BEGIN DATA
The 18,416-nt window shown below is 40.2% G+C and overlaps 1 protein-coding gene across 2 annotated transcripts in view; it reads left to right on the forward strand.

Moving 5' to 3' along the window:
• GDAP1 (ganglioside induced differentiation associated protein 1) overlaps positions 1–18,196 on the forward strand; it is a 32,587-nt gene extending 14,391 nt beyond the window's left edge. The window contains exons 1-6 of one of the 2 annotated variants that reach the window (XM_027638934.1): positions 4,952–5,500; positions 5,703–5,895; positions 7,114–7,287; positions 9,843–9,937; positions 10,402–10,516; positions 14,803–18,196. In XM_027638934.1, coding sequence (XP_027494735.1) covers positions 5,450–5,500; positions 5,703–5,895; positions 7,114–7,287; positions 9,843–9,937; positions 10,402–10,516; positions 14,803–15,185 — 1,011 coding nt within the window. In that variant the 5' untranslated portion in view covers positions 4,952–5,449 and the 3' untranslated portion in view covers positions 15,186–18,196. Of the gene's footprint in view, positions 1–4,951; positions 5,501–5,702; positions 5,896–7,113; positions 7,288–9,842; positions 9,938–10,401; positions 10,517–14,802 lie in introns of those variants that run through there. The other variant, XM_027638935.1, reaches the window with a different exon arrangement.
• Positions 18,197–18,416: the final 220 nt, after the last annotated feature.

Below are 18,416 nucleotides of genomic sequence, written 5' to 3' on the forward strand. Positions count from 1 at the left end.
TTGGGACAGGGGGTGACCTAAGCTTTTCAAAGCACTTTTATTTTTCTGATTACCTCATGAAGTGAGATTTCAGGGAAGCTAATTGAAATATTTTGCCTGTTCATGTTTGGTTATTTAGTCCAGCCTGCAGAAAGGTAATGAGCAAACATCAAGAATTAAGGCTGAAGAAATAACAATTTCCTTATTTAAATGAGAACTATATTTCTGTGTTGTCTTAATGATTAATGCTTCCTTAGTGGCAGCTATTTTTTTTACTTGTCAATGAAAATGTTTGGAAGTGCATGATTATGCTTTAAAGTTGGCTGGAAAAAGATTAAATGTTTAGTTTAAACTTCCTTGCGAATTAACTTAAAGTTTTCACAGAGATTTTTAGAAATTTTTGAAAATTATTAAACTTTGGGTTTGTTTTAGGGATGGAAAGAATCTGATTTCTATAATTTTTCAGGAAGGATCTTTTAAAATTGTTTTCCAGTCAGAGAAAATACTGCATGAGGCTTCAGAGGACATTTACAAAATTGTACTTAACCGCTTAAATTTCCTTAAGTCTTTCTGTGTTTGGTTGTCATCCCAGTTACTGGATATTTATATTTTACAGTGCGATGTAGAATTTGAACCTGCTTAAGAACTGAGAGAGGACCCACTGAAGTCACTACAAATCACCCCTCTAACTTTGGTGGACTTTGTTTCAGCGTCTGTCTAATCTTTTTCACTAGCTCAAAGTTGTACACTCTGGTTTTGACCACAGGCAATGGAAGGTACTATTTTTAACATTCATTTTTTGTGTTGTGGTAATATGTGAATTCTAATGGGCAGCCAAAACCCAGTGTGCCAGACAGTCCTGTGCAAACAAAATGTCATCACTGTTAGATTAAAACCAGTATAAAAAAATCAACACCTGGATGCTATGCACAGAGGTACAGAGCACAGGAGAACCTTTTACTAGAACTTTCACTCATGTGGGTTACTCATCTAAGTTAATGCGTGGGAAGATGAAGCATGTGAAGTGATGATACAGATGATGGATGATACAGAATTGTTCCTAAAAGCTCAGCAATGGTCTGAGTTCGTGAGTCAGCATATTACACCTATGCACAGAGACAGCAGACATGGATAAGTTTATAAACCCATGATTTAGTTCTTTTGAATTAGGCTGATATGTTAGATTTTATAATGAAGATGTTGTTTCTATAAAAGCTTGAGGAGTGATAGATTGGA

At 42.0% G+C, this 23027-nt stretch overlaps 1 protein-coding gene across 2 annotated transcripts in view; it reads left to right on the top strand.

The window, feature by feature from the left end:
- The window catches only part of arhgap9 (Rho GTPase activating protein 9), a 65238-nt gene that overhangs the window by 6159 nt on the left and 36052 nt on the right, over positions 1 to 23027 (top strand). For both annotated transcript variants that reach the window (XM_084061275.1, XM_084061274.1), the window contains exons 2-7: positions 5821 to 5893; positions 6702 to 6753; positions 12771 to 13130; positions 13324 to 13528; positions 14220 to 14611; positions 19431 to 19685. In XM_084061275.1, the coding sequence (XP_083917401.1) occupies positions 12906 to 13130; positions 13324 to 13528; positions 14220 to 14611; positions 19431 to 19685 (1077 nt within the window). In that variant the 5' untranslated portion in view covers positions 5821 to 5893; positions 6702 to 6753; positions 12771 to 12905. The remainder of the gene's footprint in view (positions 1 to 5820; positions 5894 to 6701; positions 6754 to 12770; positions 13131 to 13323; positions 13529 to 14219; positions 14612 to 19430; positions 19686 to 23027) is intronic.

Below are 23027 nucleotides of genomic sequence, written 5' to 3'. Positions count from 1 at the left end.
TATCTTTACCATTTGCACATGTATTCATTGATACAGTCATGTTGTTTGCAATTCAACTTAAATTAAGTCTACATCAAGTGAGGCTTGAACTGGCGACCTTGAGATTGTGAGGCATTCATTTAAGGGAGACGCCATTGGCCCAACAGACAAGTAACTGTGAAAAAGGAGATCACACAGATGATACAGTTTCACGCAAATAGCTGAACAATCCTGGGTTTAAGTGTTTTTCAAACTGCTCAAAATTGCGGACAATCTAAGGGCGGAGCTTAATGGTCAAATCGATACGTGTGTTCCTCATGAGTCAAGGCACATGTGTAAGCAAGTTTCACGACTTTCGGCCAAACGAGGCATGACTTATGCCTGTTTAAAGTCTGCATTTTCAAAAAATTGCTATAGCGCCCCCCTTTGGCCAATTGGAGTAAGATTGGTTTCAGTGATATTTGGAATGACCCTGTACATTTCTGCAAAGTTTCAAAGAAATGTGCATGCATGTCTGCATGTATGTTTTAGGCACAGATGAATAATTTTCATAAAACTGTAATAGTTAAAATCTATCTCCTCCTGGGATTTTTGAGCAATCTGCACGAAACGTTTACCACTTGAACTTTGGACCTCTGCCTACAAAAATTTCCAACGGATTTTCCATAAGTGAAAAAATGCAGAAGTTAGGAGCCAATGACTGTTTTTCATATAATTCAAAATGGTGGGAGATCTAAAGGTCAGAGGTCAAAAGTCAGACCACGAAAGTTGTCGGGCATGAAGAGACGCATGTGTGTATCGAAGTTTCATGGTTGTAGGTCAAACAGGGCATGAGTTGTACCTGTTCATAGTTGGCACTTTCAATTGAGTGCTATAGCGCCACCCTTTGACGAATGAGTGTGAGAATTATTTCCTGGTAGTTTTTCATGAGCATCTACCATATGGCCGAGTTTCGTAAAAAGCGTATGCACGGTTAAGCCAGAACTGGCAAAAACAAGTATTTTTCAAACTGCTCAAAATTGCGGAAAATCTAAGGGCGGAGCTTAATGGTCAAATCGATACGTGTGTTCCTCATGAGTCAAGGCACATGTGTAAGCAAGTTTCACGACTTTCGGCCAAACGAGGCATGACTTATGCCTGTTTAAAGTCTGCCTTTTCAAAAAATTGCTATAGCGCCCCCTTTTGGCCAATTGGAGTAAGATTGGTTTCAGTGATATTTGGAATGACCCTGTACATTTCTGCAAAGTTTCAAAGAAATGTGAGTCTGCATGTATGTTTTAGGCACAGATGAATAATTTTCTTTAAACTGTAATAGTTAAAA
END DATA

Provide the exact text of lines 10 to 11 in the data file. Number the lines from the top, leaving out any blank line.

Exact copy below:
Below are 23027 nucleotides of genomic sequence, written 5' to 3'. Positions count from 1 at the left end.
TATCTTTACCATTTGCACATGTATTCATTGATACAGTCATGTTGTTTGCAATTCAACTTAAATTAAGTCTACATCAAGTGAGGCTTGAACTGGCGACCTTGAGATTGTGAGGCATTCATTTAAGGGAGACGCCATTGGCCCAACAGACAAGTAACTGTGAAAAAGGAGATCACACAGATGATACAGTTTCACGCAAATAGCTGAACAATCCTGGGTTTAAGTGTTTTTCAAACTGCTCAAAATTGCGGACAATCTAAGGGCGGAGCTTAATGGTCAAATCGATACGTGTGTTCCTCATGAGTCAAGGCACATGTGTAAGCAAGTTTCACGACTTTCGGCCAAACGAGGCATGACTTATGCCTGTTTAAAGTCTGCATTTTCAAAAAATTGCTATAGCGCCCCCCTTTGGCCAATTGGAGTAAGATTGGTTTCAGTGATATTTGGAATGACCCTGTACATTTCTGCAAAGTTTCAAAGAAATGTGCATGCATGTCTGCATGTATGTTTTAGGCACAGATGAATAATTTTCATAAAACTGTAATAGTTAAAATCTATCTCCTCCTGGGATTTTTGAGCAATCTGCACGAAACGTTTACCACTTGAACTTTGGACCTCTGCCTACAAAAATTTCCAACGGATTTTCCATAAGTGAAAAAATGCAGAAGTTAGGAGCCAATGACTGTTTTTCATATAATTCAAAATGGTGGGAGATCTAAAGGTCAGAGGTCAAAAGTCAGACCACGAAAGTTGTCGGGCATGAAGAGACGCATGTGTGTATCGAAGTTTCATGGTTGTAGGTCAAACAGGGCATGAGTTGTACCTGTTCATAGTTGGCACTTTCAATTGAGTGCTATAGCGCCACCCTTTGACGAATGAGTGTGAGAATTATTTCCTGGTAGTTTTTCATGAGCATCTACCATATGGCCGAGTTTCGTAAAAAGCGTATGCACGGTTAAGCCAGAACTGGCAAAAACAAGTATTTTTCAAACTGCTCAAAATTGCGGAAAATCTAAGGGCGGAGCTTAATGGTCAAATCGATACGTGTGTTCCTCATGAGTCAAGGCACATGTGTAAGCAAGTTTCACGACTTTCGGCCAAACGAGGCATGACTTATGCCTGTTTAAAGTCTGCCTTTTCAAAAAATTGCTATAGCGCCCCCTTTTGGCCAATTGGAGTAAGATTGGTTTCAGTGATATTTGGAATGACCCTGTACATTTCTGCAAAGTTTCAAAGAAATGTGAGTCTGCATGTATGTTTTAGGCACAGATGAATAATTTTCTTTAAACTGTAATAGTTAAAA